Giants cornerback Deandre Baker and Seahawks cornerback Quinton Dunbar face serious charges arising from allegations of an armed robbery at a private party. Proving those charges may not be easy for prosecutors.
The affidavit supporting the arrest warrants, as prepared by Detective Mark Moretti, tells the detailed story of a robbery perpetrated by both men, with the names of the witnesses redacted. Some or all of those witnesses apparently have recanted, in affidavits harvested by the lawyers representing the defendants.
At Sunday’s bail hearing, Dunbar’s lawyer reportedly presented five affidavits that came from the same persons who were interviewed by police — four victims and one witness. The prosecutor found it “suspect” that the witnesses changed their tunes so quickly, and that their affidavits spoke directly to Dunbar’s role, or lack thereof, in the alleged crime.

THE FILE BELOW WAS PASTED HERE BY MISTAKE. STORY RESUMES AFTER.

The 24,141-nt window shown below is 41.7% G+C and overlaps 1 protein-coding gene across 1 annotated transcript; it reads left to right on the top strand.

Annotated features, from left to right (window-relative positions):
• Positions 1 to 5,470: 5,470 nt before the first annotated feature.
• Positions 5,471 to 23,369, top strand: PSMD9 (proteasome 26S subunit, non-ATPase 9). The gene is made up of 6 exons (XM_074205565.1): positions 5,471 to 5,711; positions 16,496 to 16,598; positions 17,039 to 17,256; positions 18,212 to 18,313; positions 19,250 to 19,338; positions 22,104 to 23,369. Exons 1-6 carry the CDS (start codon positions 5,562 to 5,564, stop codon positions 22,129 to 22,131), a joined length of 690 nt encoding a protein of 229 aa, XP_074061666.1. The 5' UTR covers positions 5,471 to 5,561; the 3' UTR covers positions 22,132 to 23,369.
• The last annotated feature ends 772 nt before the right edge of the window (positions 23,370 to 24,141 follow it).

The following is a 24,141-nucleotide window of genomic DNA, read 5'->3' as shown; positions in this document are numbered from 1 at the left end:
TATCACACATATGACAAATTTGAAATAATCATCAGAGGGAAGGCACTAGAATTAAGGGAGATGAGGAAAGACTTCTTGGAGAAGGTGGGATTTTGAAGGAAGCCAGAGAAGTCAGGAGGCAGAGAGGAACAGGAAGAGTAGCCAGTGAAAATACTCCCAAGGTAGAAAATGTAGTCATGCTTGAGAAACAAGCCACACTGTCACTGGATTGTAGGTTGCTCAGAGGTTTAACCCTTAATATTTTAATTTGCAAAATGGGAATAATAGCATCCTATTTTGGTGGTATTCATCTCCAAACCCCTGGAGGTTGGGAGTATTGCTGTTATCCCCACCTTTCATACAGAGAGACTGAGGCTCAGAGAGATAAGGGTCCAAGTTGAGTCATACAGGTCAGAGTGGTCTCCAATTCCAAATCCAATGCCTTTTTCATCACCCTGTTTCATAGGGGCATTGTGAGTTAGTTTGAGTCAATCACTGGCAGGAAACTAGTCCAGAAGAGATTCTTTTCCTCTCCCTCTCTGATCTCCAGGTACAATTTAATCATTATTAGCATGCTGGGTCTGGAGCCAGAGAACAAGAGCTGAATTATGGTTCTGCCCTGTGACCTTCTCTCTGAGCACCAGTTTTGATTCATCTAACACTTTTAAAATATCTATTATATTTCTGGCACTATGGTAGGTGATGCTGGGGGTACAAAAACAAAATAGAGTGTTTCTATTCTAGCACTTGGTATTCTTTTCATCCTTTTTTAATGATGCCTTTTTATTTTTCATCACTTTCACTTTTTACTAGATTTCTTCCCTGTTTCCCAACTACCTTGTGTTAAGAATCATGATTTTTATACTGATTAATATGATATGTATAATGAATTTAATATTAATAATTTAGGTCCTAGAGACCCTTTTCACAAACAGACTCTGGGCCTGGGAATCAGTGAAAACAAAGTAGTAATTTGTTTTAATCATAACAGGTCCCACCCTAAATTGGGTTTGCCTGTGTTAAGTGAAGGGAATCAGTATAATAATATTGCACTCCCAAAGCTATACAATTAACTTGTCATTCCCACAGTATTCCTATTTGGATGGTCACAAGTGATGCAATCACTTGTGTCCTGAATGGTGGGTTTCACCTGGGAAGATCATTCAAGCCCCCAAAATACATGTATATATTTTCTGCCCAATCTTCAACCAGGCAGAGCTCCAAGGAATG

The circumstances justify investigation as to both the harvesting of the witness statements by police and the creation of the affidavits. As a lawyer will ask (or at least imply) when confronting a witness with inconsistent statements, “Were you lying then or are you lying now?”
The witnesses, if lying in the affidavits, could face perjury charges. If they lied to the police, they face potential liability for that. If the police coerced them into lying about Baker and Dunbar, the police face potentially serious problems. If someone induced the witnesses, with rewards or threats, to change their stories, that’s another set of problems — if it can be proven.
These are issues that need to be fully developed as the cases begin to unfold. The dramatic shift in the witness statements didn’t happen randomly or accidentally. Something caused the first version to be false or the second version to be false. In the interests of justice, the statements need to be reconciled.